Movement is vital to health, even more so when addressing movement disorders. "Regular movement has a measurable effect on the signs and symptoms of the disease .. (it) Also improves dopamine levels" 

"Effectiveness of tai chi for Parkinson’s Disease: A critical review," Parkinsonism & Related Disorders, Vol 14 (2008) 589 – 594, Myeong Soo Lee, Paul Lam, Edzard Ernst

Additionally, those with Parkinson's disease who exercise regularly are shown to have superior gait velocity as compared to those who do not exercise regularly. There is a reduction in the rate of deterioration of motor skills, and a strong potential to reduce the risk of secondary dangers, such as falling. 

"Multidimensional exercise of people with Parkinson’s disease: A case report," Physiotherapy Theory and Practice, Vol 22(3): 153 – 162, 2006, Patricia Kluding, PT, PhD, Patricia Quinn McGinnis, PT, MS, ABD

While research is still very new in this area, there also seem to be indicator that exercise has neuroprotective or neuroregenerative capabilities in addition to neuroprotective properties. 

“Physical Exercise and Parkinson’s Disease: Influence on symptoms, disease course, and prevention,” Rev. Neurosci,  2013: 24(2): 139-152, Rita Grazina, Joao Massano

The Effects of Tai Chi?

Tai Chi, as a martial art taught through slow and gentle movements, has been an ideal starting point for investigations into the impact of martial arts on movement disorders. One study found a 10% improvement from baseline in balance and an 18% improvement in directional control. 

"For Parkinson Disease Patients, Tai Chi can improve balance and reduce falls,” Neurology Today, 5/3/2012, Richard Robinson

The results of study by Hye-Jung Choi and Carol Garber et.al. noticed improvements were significant in participants’ mentation, mood, behavior, and motor functions!

“Therapeutic Effects of Tai Chi in Patients with Parkinson’s Disease,”ISRN Neurology, Vol 2013, Article 548240, Hye-Jung Choi, Carol Ewing Garber, Tae-Won Jun, Young-Soo Jin, Sun-Ju Chung, Hyun-Joo Kang

To ensure an understanding of treatment modalities and their impact, many scientists are looking at Tai Chi. There is a general consensus that the practice of Tai Chi improves conditions, but no consensus as to the mechanisms of its impact. For example, one study finds that the"...mechanism behind therapeutic change (caused by Tai Chi Practice) in motor control and mobility remain less understood and warrant further exploration"

“Tai Chi and Postural Stability in Patients with Parkinson’s Disease” The New England Journal of Medicine, .Vol 366:6 February 9, 2012, Fuzhong, Li, PhD, Peter Hammer, PhD, Kathleen Fitzgerald, MD, Elizabeth Eckstrom, MD, MPH, Ronald Stock, MD, Johhny Galver, PT, Gianni Maddalozzo, PhD, Sara S Batya, MD

In their critical review,  Zhang and Yong (et.al.) find issue with the complexity of Tai Chi and its degree of difficulty for beginners - especially the elderly. 

“Effects of Tai Chi and Multimodal Exercise Training on Movement and Balance Function in Mild to Moderate Idiopathic Parkinson Disease,” American Journal of Physical Medicine and Rehabilitation Article No. 0894-9115/15/9410-0921, Authors Tian-Yu Zhang, BS, Yong, Hu BS, Zhi-Yu Nie, MD, Rong-Xiang Jin, MS, Fei Chen, BS, Qiang Guan, MD, Bin Hu, BS, Chun-Ya Gu, Ling, Zhu, BS, Ling-Jing, Jin, MD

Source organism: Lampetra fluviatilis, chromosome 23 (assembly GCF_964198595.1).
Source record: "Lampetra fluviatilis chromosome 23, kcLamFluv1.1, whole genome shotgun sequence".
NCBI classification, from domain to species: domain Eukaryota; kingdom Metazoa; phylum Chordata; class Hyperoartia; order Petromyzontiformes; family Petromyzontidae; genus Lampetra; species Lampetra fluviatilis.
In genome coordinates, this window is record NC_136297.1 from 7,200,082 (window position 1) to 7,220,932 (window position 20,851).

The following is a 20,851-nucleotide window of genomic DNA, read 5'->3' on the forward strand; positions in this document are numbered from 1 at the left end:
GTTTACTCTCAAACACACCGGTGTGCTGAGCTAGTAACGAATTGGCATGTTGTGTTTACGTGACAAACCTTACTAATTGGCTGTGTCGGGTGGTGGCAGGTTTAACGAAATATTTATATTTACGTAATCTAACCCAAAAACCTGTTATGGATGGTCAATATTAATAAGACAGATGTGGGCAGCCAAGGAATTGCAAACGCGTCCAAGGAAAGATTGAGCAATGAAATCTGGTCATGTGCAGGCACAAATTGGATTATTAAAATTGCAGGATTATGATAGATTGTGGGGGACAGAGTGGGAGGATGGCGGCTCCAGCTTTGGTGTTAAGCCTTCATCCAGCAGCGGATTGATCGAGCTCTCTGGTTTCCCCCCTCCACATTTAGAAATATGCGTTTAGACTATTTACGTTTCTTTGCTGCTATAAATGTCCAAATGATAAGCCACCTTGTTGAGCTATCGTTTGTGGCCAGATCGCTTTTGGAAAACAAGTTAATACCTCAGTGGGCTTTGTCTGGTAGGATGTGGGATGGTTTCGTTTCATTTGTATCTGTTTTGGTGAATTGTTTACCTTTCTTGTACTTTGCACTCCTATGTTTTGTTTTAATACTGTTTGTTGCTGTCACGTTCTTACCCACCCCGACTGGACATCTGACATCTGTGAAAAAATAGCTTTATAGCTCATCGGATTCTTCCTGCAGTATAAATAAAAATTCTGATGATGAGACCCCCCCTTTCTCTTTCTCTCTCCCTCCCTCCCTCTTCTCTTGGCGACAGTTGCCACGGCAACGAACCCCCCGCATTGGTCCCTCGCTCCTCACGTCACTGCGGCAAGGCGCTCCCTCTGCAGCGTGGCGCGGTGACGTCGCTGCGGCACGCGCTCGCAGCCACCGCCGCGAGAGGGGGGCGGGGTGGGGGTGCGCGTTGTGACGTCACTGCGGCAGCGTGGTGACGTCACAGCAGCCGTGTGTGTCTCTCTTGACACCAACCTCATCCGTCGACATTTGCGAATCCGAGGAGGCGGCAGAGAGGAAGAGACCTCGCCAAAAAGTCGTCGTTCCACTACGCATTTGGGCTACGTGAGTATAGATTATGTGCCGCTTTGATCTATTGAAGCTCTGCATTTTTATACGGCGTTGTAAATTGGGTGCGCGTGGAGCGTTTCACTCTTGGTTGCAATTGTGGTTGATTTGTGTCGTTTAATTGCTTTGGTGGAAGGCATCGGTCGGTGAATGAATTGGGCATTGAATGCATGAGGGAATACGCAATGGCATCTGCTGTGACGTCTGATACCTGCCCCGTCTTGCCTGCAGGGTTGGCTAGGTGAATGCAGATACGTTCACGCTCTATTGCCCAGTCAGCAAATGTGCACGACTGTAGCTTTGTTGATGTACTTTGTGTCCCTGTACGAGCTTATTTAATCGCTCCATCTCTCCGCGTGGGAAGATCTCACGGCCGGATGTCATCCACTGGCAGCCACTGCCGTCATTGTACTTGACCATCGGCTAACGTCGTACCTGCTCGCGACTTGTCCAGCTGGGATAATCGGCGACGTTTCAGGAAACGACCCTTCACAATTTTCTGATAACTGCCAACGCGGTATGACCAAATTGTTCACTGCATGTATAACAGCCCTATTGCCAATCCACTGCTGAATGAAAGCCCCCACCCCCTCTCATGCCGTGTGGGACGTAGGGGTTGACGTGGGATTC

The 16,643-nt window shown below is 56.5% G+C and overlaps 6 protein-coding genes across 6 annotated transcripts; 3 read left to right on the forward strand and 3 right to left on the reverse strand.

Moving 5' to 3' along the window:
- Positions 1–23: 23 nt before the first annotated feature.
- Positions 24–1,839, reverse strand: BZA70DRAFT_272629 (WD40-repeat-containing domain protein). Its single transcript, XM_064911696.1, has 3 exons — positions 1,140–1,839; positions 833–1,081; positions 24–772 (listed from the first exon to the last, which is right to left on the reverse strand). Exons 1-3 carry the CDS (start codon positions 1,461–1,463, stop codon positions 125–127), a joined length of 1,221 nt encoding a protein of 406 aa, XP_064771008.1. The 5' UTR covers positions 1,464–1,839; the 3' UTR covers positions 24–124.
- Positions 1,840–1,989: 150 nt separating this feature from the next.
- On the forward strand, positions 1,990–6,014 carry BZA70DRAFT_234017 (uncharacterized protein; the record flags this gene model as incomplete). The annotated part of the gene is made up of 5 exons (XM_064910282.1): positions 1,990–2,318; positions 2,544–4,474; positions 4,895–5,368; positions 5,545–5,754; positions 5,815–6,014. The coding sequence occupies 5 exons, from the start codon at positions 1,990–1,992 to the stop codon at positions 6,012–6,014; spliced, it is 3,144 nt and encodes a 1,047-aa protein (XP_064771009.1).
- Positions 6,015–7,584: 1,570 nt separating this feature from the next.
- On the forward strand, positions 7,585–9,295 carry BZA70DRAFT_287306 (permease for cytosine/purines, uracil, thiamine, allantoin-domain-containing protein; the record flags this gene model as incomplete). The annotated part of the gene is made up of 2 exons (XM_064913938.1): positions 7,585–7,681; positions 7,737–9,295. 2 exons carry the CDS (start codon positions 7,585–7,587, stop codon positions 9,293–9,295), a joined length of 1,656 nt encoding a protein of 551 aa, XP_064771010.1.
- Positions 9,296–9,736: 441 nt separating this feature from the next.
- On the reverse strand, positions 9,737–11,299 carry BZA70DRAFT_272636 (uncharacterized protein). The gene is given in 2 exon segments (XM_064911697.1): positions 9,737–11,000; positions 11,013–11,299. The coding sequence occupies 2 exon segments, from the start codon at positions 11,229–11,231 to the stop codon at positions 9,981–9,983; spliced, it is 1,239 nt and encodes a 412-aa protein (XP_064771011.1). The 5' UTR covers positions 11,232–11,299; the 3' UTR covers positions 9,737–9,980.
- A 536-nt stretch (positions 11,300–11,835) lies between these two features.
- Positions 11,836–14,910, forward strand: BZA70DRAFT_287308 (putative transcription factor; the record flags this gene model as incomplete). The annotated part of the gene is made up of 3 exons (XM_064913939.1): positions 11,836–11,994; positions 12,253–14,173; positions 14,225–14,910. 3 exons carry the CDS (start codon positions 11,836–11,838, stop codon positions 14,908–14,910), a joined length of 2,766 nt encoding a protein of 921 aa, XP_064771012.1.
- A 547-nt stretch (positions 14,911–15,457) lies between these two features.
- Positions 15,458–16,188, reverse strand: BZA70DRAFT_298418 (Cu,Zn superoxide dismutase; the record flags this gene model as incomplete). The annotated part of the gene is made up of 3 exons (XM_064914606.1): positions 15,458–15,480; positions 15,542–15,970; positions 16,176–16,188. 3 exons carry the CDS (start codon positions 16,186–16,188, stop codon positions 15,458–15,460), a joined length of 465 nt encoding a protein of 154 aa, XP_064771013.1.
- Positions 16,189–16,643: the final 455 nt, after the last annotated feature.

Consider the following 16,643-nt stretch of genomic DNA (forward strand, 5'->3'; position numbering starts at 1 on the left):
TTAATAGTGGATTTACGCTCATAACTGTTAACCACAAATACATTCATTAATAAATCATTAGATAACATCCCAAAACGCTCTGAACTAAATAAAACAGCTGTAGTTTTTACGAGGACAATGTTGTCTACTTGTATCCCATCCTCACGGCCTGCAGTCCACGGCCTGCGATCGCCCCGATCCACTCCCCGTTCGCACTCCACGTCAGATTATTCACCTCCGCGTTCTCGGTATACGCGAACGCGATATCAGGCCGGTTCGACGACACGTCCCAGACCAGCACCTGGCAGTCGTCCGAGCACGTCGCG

In their review of a partner-based program, authors Klein and Rivers cite lack of evidence as a reason they determined that, while the program was beneficial for the participants, it's impact on Parkinson's disease was inconclusive. 

“Taiji for Individuals with Parkinson Disease and their Support Partners: Program Evaluation” Journal of Neurologic Physical Therapy, Vol Mar 2006; 301, 1,  Penelope J Klein Pt EdD, Lynn Rivers, PT PhD

Tai Chi as a movement intervention for Parkinson's disease is a wonderful approach, not to be derided or dismissed.  There is no "one answer" to such a complex set of diseases and conditions. The goal of Movement You is not to replace or dismiss Tai Chi.  Rather, we seek to join the movement for effective exercise through a unique intersection of the martial arts insights of Aikido and personal experience!

Aikido Inspired Movement Classes

Many exercise routines have been developed to assist the movement disorder population including traditional physical therapy, dancing, and even boxing!  The martial art which has received the most research attention is Tai Chi.  In working to create easy and accessible material, however, there is a core challenge.  Tai Chi – in it’s full form – is really complicated!  As the mechanism linking Tai Chi practice to secondary symptom improvement is not well understood, it may be that truncated Tai Chi classes do not impart the core elements of movement needed to master balance and movement.

A main element of Aikido is to simplify movement down to its core elements, often ignoring detailed things like “techniques” or “steps.”  Because of this, Aikido does not have forms, unlike most other Japanese martial arts. It is taught through basic balance shifting and movement exercises, and then applying these exercises to real-life situations. It is a direct study of economy of motion, or training to have the most impact with the least amount of movement.

A core foundation of Aikido is to learn and apply the “shapes” of our body; the square, the circle, and the triangle.  By learning to create, fill, and/or move these shapes in various ways, Aikido students learn how to move with balance, strength, stability, and fluidity.

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